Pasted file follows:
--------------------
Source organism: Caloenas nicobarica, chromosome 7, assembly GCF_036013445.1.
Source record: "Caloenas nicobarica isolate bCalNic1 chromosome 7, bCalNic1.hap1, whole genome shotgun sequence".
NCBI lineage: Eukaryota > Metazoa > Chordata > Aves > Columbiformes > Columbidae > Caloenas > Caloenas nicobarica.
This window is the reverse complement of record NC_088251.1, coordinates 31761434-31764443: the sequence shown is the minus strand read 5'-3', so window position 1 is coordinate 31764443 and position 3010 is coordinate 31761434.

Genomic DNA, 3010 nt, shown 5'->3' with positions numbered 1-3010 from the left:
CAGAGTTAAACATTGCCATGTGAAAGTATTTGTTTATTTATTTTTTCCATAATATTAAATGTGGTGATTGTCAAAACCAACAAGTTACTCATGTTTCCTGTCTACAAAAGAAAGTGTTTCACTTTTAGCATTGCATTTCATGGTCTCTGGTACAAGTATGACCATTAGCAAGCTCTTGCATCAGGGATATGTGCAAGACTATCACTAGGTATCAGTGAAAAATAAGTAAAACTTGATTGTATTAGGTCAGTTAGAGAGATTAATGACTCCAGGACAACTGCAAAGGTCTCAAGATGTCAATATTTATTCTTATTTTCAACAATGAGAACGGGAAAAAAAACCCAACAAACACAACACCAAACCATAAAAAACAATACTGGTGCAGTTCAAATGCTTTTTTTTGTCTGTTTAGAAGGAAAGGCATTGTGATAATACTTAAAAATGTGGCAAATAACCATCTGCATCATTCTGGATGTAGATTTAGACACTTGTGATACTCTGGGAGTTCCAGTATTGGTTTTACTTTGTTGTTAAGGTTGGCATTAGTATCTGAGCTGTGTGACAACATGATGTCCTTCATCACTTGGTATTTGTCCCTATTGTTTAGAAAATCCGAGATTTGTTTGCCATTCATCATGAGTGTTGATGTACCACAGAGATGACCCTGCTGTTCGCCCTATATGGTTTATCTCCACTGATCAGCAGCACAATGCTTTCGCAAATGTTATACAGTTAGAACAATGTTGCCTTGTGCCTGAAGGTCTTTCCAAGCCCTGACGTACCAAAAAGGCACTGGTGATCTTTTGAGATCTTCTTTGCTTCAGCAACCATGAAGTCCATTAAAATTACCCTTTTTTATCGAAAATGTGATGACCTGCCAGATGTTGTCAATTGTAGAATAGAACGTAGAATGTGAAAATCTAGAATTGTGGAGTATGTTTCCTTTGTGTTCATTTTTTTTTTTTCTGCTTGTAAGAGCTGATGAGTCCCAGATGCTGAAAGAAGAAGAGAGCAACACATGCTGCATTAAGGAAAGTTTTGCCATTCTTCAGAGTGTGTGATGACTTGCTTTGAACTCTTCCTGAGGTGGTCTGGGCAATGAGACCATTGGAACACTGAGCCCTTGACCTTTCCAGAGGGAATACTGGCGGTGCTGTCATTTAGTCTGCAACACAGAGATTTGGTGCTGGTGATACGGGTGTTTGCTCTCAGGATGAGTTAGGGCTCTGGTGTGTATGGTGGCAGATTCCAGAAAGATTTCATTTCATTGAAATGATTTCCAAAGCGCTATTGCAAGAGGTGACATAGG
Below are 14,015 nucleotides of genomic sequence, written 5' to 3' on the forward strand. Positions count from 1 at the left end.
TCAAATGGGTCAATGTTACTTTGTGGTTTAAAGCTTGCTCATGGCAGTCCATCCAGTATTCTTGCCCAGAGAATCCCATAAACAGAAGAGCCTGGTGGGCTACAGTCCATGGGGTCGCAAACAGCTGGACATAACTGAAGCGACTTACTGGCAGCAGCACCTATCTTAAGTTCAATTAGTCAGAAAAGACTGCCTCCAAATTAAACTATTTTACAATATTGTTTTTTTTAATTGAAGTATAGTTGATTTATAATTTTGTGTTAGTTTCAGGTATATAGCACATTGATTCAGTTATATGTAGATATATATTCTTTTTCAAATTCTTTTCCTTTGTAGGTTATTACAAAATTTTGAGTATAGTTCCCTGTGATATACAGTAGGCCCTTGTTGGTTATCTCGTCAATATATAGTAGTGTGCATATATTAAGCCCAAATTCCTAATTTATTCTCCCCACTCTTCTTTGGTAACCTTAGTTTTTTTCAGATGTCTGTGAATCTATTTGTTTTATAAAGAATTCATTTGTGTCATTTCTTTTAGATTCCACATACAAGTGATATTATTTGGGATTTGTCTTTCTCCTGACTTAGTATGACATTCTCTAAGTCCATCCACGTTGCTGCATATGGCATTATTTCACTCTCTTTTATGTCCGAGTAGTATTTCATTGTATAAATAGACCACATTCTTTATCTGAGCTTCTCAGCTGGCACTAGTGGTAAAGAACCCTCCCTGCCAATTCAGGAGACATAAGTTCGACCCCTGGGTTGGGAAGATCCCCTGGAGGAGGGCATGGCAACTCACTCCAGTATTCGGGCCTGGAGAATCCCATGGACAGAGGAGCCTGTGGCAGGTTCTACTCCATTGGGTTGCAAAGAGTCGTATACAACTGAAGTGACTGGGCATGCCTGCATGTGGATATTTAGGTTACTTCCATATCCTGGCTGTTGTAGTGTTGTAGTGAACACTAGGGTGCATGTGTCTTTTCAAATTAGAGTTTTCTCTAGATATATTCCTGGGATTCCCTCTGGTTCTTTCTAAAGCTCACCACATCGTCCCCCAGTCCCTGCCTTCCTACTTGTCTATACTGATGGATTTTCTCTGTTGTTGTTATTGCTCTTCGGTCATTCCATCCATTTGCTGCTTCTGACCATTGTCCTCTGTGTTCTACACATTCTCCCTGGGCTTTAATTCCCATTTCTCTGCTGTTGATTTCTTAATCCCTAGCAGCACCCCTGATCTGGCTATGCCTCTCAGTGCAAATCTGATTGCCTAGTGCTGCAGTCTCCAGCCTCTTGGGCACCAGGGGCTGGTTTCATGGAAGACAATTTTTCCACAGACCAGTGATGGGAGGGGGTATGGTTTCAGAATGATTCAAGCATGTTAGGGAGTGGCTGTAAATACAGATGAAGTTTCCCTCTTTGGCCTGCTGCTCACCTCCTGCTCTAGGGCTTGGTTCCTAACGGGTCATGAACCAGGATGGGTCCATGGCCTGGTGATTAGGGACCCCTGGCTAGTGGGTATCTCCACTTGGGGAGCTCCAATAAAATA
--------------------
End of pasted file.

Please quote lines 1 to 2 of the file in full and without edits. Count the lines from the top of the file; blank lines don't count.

Source organism: Caloenas nicobarica, chromosome 7, assembly GCF_036013445.1.
Source record: "Caloenas nicobarica isolate bCalNic1 chromosome 7, bCalNic1.hap1, whole genome shotgun sequence".